Confirming every ‘big brother’ conspiracy there is about the social media giant, Parker explained how social networks purposely hook users and potentially hurt our brains…
“When Facebook was getting going, I had these people who would come up to me and they would say, ‘I’m not on social media.’ And I would say, ‘OK. You know, you will be.’ And then they would say, ‘No, no, no. I value my real-life interactions. I value the moment. I value presence. I value intimacy.’ And I would say, … ‘We’ll get you eventually.'”
“I don’t know if I really understood the consequences of what I was saying, because [of] the unintended consequences of a network when it grows to a billion or 2 billion people and … it literally changes your relationship with society, with each other … It probably interferes with productivity in weird ways. God only knows what it’s doing to our children’s brains.”
“The thought process that went into building these applications, Facebook being the first of them, … was all about: ‘How do we consume as much of your time and conscious attention as possible?'”
“And that means that we need to sort of give you a little dopamine hit every once in a while, because someone liked or commented on a photo or a post or whatever. And that’s going to get you to contribute more content, and that’s going to get you … more likes and comments.”
“It’s a social-validation feedback loop … exactly the kind of thing that a hacker like myself would come up with, because you’re exploiting a vulnerability in human psychology.”
A flaw in software used by Facebook to moderate offensive content exposed more than 1,000 employees to suspected terrorists online.
According to a report from The Guardian’s Olivia Solon Friday, the social network found that moderators in 22 departments had their personal profiles become visible to suspected extremists after the issue was discovered in late 2016.
- That major technology companies are openly stifling the free speech of people trying to counter jihad is bad enough; what is beyond unconscionable is that they simultaneously enable Islamic supremacists to spread the very content that the counter-jihadists have been exposing.
- According to the legal complaint, the names and symbols of Palestinian Arab terrorist groups and individuals were known to authorities, and “Facebook has the data and capability to cease providing services to [such] terrorists, but… has chosen not to do so.”
- A separate lawsuit claims that Twitter not only benefits indirectly by seeing its user base swell through the increase of ISIS-linked accounts, but directly profits by placing targeted advertisements on them.
- When jihadist content is permitted to spread unchecked across the globe via cyberspace, it is a matter of national and international security. Tragically for Western civilization, its tech and media icons have been colluding — even if unwittingly — with those working actively to destroy it.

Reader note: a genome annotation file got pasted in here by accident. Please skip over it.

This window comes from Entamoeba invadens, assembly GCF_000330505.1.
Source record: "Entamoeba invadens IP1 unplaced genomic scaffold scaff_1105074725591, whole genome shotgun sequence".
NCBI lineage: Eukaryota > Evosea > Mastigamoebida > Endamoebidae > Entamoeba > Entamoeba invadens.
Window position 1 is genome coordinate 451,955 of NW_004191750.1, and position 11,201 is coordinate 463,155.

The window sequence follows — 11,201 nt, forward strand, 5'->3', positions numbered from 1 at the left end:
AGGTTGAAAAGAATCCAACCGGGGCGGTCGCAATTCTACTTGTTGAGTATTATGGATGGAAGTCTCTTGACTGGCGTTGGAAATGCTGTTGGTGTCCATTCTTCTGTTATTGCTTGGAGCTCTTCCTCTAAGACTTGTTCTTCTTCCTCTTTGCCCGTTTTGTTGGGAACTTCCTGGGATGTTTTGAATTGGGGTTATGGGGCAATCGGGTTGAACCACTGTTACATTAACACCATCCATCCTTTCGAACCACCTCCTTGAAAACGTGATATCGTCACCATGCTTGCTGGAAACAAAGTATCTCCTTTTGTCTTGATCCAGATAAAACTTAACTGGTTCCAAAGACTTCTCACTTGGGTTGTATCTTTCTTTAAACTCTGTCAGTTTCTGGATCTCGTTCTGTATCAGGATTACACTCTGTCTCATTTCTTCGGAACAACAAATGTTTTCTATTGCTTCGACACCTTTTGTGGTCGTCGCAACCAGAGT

For the past few years, large social media and other online companies have been seeking to restrict or even criminalize content that could be construed as critical of Islam or Muslims, including when the material simply exposes the words and actions of radical Islamists.
The recent attempt by the digital payment platform, PayPal, to forbid two conservative organizations — Jihad Watch and the American Freedom Defense Initiative — from continuing to use the service to receive donations, is a perfect case in point. Although PayPal reversed the ban, its initial move was part of an ongoing war against the free speech of counter-jihadists — those working to expose the ideology, goals, tactics and strategies of Islamic supremacists, and who are trying to defeat or at least to deter the Islamic supremacist global agenda.
A man who described himself as a ‘soldier of Allah’ escaped a terrorism charge because of his Facebook settings.
Leroy McCarthy, 22, was going by the name Abdullah Mahmood when he was arrested for a string of offensive posts.
In one, he wrote about bombing Furness General Hospital, in Cumbria.
But he was not charged with a terrorism offence due to his social media settings.
Lee Dacre, prosecuting, told Furness Magistrates’ Court: ‘He would have been here today on a terrorism charge but for the settings on his Facebook. It’s a legal technicality.’
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Jihad Watch reported on this firing last week, but what Ross Lister actually said had not yet been revealed. Now we know: “the comment in question was on a post about the consequences for terrorists, former PC Lister wrote: ‘What? Wrap them in bacon?’”
According to Chief Constable Jerry Graham, this was beyond the pale: Lister had “damaged the reputation of the constabulary and undermined public confidence. PC Lister’s behaviour and judgement has fallen so far below the standards expected that I have decided to dismiss him from the constabulary without notice. The communities of Cumbria expect officers and staff to act on their behalf with integrity, fairness and judgement. The trust of local communities, particularly minority groups, is hard won and easily lost.”
By Paul Craig Roberts
Two of America’s most populous states, Texas and Florida, are in hurricane ruins, and Washington is fomenting more wars.
The US national debt is now over $20 trillion, and Washington is fomenting more wars.
The entire world is helping Washington foment wars – including two targeted countries themselves – Russia and China – both of which are helping Washington foment more wars. Believe it or not, both Russia and China voted with Washington on the UN Security Council to impose more and harsher sanctions on North Korea, a country guilty of nothing but a desire to have the means to protect itself from the US and not become yet another Washington victim like Afghanistan, Iraq, Libya, Somalia, Yemen, Syria, Serbia, and Ukraine overthrown in a US coup and now poverty-stricken.